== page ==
1st Edition

Living in Mandatory Palestine Personal Narratives of Resilience of the Galilee during the Mandate Period 1918–1948

    176 Pages 1 B/W Illustrations
    by Routledge

    176 Pages 1 B/W Illustrations
    by Routledge

    This book, the product of a series of 40 interviews with Israelis and Palestinians, describes everyday life in Galilee during the Mandate period. The individual narratives are skillfully embedded in larger historical and social histories by a team of authors who come from diverse academic backgrounds. It offers a glimpse into Israelis’ and Palestinians’ experiences of war and peace and sheds new light on the challenges facing Israeli society today. This work is ideal for scholars and students of the social sciences, particularly those interested in the psychological repercussions of political and social events.

    Preface Section I: Prologue: Historical Context 1. The Galilee Region Between the Ottoman and Mandate Period Mustafa Abbasi 2. Origins and Expressions of Resilience in Israeli Society until 1967, Historical Outline Yair Seltenreich Section II. Sample-Level Findings 3. Societal Findings Roberta Greene 4. Understanding Select Minorities of the Galilee: Intrapersonal Relations Roberta Greene 5. Sociocultural, Interpersonal, and Personal Findings Roberta Greene 6. Reflection of Emotions Yair Seltenreich Section III. Participant Themes and Quotes 7. Remembering the Shoah and Making Aliyah Roberta Greene 8. Leading Less Traditional Lives Roberta Greene 9. Establishing and Living on the Kibbutz Roberta Greene 10. Learning History from Two Women from Safed Shira Hantman 11. Arab Community Survival in Galilee: The Village of Jish During Hiram Operation in the 1948 War Mustafa Abbasi Epilogue Appendix I. Theory and Methodology Appendix II. Notes from Lectures Presented to Student Interviewers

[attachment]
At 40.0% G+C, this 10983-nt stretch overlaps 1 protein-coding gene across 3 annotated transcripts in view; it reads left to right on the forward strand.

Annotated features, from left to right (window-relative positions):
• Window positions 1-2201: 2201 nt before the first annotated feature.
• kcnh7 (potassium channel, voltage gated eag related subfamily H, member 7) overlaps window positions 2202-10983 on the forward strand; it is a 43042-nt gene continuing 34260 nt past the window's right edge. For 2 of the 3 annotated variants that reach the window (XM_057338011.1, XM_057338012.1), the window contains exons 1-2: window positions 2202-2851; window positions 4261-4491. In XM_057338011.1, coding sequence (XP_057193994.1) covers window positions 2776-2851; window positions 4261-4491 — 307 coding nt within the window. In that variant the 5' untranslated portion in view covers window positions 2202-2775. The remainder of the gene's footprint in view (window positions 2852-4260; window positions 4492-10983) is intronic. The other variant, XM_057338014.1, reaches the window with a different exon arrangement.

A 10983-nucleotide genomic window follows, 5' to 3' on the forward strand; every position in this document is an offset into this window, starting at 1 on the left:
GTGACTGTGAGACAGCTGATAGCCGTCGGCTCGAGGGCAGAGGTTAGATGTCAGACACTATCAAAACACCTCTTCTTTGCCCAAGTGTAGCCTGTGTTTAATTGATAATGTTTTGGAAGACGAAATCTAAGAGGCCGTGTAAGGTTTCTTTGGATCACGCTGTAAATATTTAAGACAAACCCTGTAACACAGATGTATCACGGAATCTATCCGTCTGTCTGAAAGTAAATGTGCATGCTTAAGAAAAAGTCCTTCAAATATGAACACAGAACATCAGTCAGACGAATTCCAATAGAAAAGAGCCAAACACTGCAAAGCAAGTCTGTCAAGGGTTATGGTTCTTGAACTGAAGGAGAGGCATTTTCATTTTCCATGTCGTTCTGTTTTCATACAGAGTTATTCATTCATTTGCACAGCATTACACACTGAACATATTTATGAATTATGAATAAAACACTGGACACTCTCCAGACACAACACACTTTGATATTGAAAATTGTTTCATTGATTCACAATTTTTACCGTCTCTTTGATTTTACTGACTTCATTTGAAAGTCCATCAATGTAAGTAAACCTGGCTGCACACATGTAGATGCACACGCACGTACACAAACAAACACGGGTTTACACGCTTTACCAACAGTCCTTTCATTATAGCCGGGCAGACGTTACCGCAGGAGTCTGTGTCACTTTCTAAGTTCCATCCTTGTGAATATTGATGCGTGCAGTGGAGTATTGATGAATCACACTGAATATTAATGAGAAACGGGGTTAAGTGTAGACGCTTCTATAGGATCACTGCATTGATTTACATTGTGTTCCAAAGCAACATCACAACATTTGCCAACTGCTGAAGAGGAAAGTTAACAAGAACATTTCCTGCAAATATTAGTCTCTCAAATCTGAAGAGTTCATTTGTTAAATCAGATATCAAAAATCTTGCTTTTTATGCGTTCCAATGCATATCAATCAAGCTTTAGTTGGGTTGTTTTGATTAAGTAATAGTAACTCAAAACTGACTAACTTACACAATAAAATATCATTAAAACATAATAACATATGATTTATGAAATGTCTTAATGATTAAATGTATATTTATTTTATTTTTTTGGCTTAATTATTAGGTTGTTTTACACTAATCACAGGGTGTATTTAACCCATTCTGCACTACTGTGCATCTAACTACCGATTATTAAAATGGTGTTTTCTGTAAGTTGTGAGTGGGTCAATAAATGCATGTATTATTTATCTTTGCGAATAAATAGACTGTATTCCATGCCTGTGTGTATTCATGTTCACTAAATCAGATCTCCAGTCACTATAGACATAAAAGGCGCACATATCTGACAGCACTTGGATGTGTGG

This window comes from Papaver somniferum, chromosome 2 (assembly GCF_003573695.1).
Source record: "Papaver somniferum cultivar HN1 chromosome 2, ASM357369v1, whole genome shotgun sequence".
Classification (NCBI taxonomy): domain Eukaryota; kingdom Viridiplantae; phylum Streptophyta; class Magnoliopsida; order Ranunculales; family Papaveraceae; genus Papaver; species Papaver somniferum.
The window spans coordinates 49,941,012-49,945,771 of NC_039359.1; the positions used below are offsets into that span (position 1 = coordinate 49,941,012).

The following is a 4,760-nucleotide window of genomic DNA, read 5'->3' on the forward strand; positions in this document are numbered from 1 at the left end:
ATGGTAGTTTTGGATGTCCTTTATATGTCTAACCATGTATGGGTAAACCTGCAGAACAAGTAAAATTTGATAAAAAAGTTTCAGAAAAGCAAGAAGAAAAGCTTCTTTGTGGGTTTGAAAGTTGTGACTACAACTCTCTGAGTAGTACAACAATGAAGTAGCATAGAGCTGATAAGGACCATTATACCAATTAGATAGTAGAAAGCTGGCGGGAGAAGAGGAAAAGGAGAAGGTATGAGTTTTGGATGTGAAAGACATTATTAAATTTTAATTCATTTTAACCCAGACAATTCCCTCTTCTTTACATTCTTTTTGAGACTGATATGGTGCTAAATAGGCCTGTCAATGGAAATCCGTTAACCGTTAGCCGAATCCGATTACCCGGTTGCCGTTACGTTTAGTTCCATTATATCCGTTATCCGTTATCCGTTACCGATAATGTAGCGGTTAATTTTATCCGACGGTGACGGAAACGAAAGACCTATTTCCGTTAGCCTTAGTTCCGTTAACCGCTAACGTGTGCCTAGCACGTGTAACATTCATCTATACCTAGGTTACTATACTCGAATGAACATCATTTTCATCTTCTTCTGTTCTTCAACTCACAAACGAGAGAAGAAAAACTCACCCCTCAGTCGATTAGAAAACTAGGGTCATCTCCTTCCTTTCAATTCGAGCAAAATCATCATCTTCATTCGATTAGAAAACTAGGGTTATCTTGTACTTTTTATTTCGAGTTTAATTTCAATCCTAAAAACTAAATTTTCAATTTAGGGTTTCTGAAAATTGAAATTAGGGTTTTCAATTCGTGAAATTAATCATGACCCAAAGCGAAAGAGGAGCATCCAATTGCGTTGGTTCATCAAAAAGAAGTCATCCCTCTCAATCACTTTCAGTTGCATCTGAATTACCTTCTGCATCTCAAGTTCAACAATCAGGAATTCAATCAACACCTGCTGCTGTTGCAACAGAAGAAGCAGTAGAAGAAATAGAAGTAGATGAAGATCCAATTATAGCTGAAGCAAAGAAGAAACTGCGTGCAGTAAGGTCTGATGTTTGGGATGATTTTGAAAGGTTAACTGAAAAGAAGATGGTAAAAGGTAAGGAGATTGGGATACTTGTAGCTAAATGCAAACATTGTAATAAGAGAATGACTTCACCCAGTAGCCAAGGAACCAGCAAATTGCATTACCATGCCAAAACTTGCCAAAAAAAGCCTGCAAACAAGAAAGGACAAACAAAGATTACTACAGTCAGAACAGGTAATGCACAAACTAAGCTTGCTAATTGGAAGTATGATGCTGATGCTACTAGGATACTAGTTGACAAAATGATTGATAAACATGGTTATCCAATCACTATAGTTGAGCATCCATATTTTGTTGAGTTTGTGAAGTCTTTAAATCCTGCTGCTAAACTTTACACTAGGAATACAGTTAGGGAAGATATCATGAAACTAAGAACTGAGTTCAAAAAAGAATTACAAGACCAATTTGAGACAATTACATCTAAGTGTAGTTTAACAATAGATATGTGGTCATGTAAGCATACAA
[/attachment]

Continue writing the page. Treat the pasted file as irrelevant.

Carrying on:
Roberta R. Greene, Ph.D., LCSW, was Professor and Louis and Ann Wolens Centennial Chair in Gerontology and Social Welfare in the School of Social Work at the University of Texas at Austin, USA. Her work experience has included clinical social work with older adults and refugee resettlement. She is the author of over 15 books and numerous research articles.

    Shira Hantman, Ph.D., is a Vice President at Tel-Hai College, Israel. She has published extensively in the field of gerontology, specifically on the topics of intergenerational family relationships, trauma, Holocaust survivors, and aging and forgiveness.

    Yair Seltenreich, Ph.D., is Professor and Head of the Department of Multidisciplinary Studies at Tel-Hai College, Israel. He also teaches at the Centre for the Study of European Politics and Society, Ben-Gurion University of the Negev, Israel. He has written extensively on the history of the Galilee.

    Mustafa Abbasi, Ph.D., is Professor of History in the Department of Multidisciplinary Studies at Tel-Hai College, Israel. His research focuses on the social, economic, and political history of the Arab population in the northern part of Palestine during the British Mandate period (1918-1948).

    Nancy Greene is a licensed clinical social worker who practices in home health care and hospice services. She is an adjunct professor at Johnson C. Smith University in Charlotte, North Carolina, USA, where she teaches human behavior and the social environment, and geriatric social work.